Sunday, September 01, 2019

An Unexpected Kindness


"Build pockets of stillness into your life. Meditate. Go for walks. Ride your bike going nowhere in particular. There is a creative purpose to daydreaming, even to boredom. The best ideas come to us when we stop actively trying to coax the muse into manifesting and let the fragments of experience float around our unconscious mind in order to click into new combinations. Without this essential stage of unconscious processing, the entire flow of the creative process is broken." - Maria Popova (1985 - )

Looking back over the life of my humble little blog, which I started in 2004 as an unsure, tentative "toe dip" into (what at the time) was still an untested world of on-line media, it has evolved into a quiet little oasis for me to spend time in, away from the stresses of life and job. Though it used to be replete with essays (something I look forward to getting back to, as time permits in the coming months), it has steadfastly remained a place for me to share my thoughts (albeit mostly via others' quotations in recent years) and images. Much to my surprise (and delight!), my blog has attracted (a still growing list of) people who find enough value in what I post here to "follow" my entries as they arise. I was reminded of this kindness - a fragile gift in this world that I try never to take for granted - while on vacation with my family in the Pacific Northwest (during which the image above was captured, on a beach on the western side of the Olympic Peninsula).

One beautiful morning during our stay, my wife and I were sipping coffee and "nature watching” with our binoculars in the solarium of a wonderful Airbnb home we had rented for our vacation. In-between numerous sightings of dolphins, sea-otters, eagles, and the like (each, an even more precious and fragile gift), I would occasionally glance at my iPad to continue reading my book-of-the week-vacation-reading biography (which on that day, happened to be of William Henry Jackson, whose photographs of the American West in the 19th century were, in part, responsible for the congressional vote that established Yellowstone National Park in 1872; but I digress). My iPad alerted me that I had a new email. I almost didn't look (and normally do not when on vacation), but look I did.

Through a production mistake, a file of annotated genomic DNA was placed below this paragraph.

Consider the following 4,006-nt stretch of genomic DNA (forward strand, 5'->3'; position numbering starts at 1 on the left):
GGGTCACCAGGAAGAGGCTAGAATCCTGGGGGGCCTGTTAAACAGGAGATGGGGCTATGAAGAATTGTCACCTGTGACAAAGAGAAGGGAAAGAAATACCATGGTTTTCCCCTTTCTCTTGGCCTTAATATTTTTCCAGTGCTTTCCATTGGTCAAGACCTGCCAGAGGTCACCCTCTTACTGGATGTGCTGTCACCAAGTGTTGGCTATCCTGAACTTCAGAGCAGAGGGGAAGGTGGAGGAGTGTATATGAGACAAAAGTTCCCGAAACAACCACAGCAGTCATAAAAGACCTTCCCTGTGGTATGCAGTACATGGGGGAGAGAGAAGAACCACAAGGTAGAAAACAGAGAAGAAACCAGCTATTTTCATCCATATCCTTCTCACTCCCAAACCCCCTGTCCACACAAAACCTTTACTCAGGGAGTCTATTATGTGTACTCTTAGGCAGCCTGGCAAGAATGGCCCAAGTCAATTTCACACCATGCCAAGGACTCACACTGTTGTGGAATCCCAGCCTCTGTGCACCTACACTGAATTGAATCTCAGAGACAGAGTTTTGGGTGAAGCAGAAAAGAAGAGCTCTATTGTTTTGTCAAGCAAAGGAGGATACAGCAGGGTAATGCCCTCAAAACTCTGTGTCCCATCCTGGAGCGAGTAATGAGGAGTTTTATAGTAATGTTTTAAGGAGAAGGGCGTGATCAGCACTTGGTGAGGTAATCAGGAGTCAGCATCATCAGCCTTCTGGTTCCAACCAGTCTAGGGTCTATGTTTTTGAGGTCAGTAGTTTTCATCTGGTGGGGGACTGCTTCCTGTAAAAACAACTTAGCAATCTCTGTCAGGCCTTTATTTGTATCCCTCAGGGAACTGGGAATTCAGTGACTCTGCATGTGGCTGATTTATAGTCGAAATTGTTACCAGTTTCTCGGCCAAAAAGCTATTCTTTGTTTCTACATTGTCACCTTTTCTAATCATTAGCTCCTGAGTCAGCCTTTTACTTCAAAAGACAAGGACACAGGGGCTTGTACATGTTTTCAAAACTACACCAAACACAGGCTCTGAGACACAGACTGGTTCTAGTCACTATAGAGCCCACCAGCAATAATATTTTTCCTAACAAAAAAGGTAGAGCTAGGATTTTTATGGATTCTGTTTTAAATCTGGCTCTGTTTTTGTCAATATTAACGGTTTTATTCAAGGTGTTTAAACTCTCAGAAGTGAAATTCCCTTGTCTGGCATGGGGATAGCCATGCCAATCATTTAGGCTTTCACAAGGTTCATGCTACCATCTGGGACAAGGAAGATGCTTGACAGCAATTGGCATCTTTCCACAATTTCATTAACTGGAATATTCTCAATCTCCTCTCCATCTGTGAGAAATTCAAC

It was a lovely email from a recent "follower" who politely inquired about whether I'd abandoned my blog (reminding me that I had not posted anything new since the beginning of June!). While I post whenever I have the chance (and have new images to share), but have simply had no time for new work in recent months (a not uncommon occurrence throughout the 15 years I've had my blog), it didn't occur to me that I might actually have followers who'd miss my posts enough to send an email! The day this email arrived was already special - what, with a preternatural display of nature's beauty just outside our beachfront rental? - but my new follower's heartfelt concern for my blog's future (it is emphatically not abandoned), and the kindness he bestowed in taking the time to reach out to me, made the day that much more memorable. The impersonal sterility of our modern world makes it easy to forget (sometimes, but not on this day), that what connects us all are simple, genuine, human gestures, like one photographer reaching out to another over the technological ether to ask, "I enjoy seeing your pictures; you haven't stopped posting have you?" No, kind reader, I have not. And thank you so much for asking!

PS (to the person who sent me the email): You mentioned that you were also taking a trip, in your case to the Adirondacks in New York. I had emailed you a few "early" essays to tie you over until such time as I got back to posting, but forgot to include an old entry from a trip I made to the Adirondacks back in 2008. The entry - "Boinga, Boinga, Boinga" Shots - recounts a timeless experience that all photographers go through at one time or another. I have learned quite a bit in the time since I wrote that entry (in regards to the subject matter described therein), and will be sharing some thoughts in future posts.

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